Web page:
I believe that what you describe coincides with the shift from an analog world to a digital one. In the analog, we defined ourselves by material objects. The type of car we drove for example. The mechanical difference between a Ford and Chevy was not significant to the average buyer. But the status difference did matter. In the Southern US, where I grew up, the manufacturer of the car you bought often had to do with which NASCAR racer you followed. The shift to the digital was one from the material to the immaterial. Status is now derived from the ideology of products. So that driving an Electric Vehicle acquires a new more global status of importance because it confirms to our Social Media contacts a status of believing in the social ideologies of climate change. The end result is that it has made it easier to be manipulated. No longer am I comparing myself to my next door neighbor but to some image of a person on social media. It is tyrannical because as Max Fisher has shown in his book The Chaos Machine, the digital world is ordered for our control. https://youtube.com/shorts/1QrYZqXrZ_s?si=IRI5MhrNy_eL5F93 And, to begin to resist being confirmed to an ideology, requires a strength of individual character that few people have ever been taught how to acquire.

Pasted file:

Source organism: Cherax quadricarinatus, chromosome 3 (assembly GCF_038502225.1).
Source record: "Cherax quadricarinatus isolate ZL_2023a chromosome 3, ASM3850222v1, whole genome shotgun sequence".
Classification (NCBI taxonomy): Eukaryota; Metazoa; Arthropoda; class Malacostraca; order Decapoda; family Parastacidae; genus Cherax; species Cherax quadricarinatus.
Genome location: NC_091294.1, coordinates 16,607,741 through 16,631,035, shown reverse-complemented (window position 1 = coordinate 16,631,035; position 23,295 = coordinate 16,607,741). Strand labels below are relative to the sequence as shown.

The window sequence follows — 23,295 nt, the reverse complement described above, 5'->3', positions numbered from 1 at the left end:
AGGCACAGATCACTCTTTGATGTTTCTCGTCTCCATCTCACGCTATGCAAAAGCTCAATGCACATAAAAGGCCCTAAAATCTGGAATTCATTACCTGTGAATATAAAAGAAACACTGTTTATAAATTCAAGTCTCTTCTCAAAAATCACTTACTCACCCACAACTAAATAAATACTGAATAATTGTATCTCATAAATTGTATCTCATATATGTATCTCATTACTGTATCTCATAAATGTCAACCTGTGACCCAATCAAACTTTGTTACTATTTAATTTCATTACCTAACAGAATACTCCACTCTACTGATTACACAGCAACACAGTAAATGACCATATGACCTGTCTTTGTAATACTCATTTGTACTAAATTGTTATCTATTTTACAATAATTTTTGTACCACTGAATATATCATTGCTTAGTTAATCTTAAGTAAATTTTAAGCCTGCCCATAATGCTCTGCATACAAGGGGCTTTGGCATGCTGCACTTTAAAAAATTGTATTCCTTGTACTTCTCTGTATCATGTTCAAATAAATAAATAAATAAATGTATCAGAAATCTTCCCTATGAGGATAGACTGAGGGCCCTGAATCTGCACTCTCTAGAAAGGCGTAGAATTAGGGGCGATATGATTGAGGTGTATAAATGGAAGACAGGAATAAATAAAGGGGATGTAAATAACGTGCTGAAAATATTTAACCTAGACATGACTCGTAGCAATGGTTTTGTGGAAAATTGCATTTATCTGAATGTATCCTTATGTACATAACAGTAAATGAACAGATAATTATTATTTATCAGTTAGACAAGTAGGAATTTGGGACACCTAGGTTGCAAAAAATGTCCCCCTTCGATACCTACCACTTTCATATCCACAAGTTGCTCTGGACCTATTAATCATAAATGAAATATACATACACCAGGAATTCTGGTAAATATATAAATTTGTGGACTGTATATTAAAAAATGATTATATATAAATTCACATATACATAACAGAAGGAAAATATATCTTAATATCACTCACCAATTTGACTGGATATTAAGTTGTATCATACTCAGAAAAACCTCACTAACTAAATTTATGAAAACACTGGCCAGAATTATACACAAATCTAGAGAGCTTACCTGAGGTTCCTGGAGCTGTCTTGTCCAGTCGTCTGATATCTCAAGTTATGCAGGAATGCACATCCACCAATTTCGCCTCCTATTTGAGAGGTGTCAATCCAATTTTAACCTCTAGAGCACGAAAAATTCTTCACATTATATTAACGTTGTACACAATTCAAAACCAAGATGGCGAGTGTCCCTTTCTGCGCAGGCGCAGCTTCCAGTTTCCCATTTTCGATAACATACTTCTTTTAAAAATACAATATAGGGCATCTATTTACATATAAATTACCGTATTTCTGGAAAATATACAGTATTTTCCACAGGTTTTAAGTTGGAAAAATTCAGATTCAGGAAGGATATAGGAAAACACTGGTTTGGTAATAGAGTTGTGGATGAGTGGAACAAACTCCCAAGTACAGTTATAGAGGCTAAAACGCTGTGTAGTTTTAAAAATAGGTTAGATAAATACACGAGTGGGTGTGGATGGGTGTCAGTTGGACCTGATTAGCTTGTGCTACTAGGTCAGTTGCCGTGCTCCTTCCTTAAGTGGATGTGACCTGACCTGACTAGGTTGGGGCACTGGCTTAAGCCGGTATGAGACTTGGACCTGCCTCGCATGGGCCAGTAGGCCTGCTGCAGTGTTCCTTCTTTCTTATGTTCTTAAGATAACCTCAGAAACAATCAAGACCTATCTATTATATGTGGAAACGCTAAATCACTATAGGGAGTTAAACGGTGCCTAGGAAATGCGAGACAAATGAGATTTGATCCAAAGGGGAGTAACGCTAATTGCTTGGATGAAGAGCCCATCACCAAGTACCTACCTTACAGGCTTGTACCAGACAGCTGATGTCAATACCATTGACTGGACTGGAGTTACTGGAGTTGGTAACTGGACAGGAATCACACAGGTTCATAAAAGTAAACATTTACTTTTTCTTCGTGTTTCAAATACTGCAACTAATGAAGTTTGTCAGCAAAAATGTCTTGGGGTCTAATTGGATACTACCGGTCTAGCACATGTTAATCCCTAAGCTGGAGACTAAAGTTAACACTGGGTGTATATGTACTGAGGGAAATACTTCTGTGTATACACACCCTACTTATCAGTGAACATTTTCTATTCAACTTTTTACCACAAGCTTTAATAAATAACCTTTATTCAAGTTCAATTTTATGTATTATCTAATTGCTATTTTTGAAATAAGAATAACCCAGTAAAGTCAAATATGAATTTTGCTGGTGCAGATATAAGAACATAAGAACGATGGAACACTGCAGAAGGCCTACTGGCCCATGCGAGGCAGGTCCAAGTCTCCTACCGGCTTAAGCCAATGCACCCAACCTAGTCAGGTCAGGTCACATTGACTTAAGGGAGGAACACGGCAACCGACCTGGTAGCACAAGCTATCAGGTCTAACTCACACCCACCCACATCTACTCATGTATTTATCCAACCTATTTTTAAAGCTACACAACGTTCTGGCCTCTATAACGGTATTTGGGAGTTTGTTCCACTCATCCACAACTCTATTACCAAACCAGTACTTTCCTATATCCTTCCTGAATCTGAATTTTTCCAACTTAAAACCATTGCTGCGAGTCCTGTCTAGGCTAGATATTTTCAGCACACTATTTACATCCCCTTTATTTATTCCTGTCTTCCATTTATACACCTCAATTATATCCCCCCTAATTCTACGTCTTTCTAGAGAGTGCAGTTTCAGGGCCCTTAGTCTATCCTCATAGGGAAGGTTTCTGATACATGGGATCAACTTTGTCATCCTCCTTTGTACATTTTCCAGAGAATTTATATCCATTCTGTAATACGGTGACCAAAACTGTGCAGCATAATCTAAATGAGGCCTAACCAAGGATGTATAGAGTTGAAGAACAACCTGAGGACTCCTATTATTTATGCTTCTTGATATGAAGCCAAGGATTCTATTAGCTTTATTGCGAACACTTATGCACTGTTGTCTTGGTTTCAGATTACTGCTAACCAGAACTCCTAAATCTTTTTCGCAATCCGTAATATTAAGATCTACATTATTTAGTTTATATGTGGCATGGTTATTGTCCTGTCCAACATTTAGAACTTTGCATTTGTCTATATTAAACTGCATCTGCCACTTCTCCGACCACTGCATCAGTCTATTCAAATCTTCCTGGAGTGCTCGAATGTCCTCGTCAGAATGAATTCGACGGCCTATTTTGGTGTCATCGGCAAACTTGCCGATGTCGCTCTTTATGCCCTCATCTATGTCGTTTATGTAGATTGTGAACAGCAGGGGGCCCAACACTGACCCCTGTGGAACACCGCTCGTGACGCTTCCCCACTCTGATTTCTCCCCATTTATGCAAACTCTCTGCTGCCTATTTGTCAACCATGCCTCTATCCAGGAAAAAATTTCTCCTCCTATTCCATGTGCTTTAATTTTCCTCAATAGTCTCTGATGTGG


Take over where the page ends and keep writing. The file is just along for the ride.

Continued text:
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I've never understood why you should get rid of something, just because something newer came out.

I kept my first bag-phone until smart-phones came out. I kept my first computer until it could no longer keep up with the newest OS's. I kept my car until it could no longer drive. I kept my kitchen appliances until the gave up the ghost. In fact, the only things that I bought every time a new one came out, were books.

Maybe I'm just an aberration.

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